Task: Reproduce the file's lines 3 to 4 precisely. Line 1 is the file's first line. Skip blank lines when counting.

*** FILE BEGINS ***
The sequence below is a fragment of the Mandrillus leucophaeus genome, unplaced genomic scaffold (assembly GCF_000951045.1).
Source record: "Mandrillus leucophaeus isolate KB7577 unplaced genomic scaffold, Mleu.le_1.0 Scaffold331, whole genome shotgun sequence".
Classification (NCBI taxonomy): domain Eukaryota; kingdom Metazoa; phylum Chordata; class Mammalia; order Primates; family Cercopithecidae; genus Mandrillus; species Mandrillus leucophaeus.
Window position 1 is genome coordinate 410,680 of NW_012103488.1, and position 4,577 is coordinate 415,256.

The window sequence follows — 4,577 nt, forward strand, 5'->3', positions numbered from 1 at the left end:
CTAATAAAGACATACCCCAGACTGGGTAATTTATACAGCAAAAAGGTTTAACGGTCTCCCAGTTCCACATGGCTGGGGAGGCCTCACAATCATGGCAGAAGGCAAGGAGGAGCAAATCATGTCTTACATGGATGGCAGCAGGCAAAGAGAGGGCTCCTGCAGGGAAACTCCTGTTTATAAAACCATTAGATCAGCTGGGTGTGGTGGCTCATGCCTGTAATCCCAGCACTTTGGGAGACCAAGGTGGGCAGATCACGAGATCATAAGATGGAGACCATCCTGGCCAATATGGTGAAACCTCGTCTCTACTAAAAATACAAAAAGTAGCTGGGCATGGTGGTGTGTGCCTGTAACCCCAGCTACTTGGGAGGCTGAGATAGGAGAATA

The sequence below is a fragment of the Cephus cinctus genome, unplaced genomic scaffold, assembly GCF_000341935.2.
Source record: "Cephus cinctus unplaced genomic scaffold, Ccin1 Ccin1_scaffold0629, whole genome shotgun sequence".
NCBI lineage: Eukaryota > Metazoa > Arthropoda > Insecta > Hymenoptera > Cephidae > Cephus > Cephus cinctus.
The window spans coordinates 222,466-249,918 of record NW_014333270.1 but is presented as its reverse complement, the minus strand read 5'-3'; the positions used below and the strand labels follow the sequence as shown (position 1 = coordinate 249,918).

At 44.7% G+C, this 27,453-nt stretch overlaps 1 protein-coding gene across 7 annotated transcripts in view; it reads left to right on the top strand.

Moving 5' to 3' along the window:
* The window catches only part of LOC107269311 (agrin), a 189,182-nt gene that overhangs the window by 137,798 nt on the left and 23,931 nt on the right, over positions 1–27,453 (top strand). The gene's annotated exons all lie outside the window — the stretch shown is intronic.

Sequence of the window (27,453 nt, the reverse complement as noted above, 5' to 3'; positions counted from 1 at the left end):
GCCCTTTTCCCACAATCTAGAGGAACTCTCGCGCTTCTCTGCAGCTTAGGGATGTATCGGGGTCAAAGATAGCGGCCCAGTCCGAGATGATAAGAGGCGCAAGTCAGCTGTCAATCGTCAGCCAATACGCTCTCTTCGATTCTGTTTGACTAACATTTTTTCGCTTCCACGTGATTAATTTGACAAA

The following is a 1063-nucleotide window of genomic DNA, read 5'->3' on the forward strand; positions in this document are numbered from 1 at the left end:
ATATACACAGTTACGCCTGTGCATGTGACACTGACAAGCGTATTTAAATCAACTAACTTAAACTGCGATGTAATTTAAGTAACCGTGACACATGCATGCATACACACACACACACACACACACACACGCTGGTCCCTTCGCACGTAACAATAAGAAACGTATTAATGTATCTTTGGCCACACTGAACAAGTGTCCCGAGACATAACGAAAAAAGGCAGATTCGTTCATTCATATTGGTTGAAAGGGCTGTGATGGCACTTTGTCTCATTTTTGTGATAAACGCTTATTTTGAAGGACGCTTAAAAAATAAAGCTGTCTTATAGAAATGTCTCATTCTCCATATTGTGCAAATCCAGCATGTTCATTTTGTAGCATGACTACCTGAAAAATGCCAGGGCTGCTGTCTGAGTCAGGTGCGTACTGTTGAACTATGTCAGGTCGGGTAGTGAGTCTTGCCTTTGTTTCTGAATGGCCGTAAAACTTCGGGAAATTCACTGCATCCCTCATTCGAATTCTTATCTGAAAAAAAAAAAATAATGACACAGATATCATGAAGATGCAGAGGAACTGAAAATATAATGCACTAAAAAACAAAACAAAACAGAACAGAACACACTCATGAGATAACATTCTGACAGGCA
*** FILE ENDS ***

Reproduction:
Classification (NCBI taxonomy): domain Eukaryota; kingdom Metazoa; phylum Chordata; class Mammalia; order Primates; family Cercopithecidae; genus Mandrillus; species Mandrillus leucophaeus.
Window position 1 is genome coordinate 410,680 of NW_012103488.1, and position 4,577 is coordinate 415,256.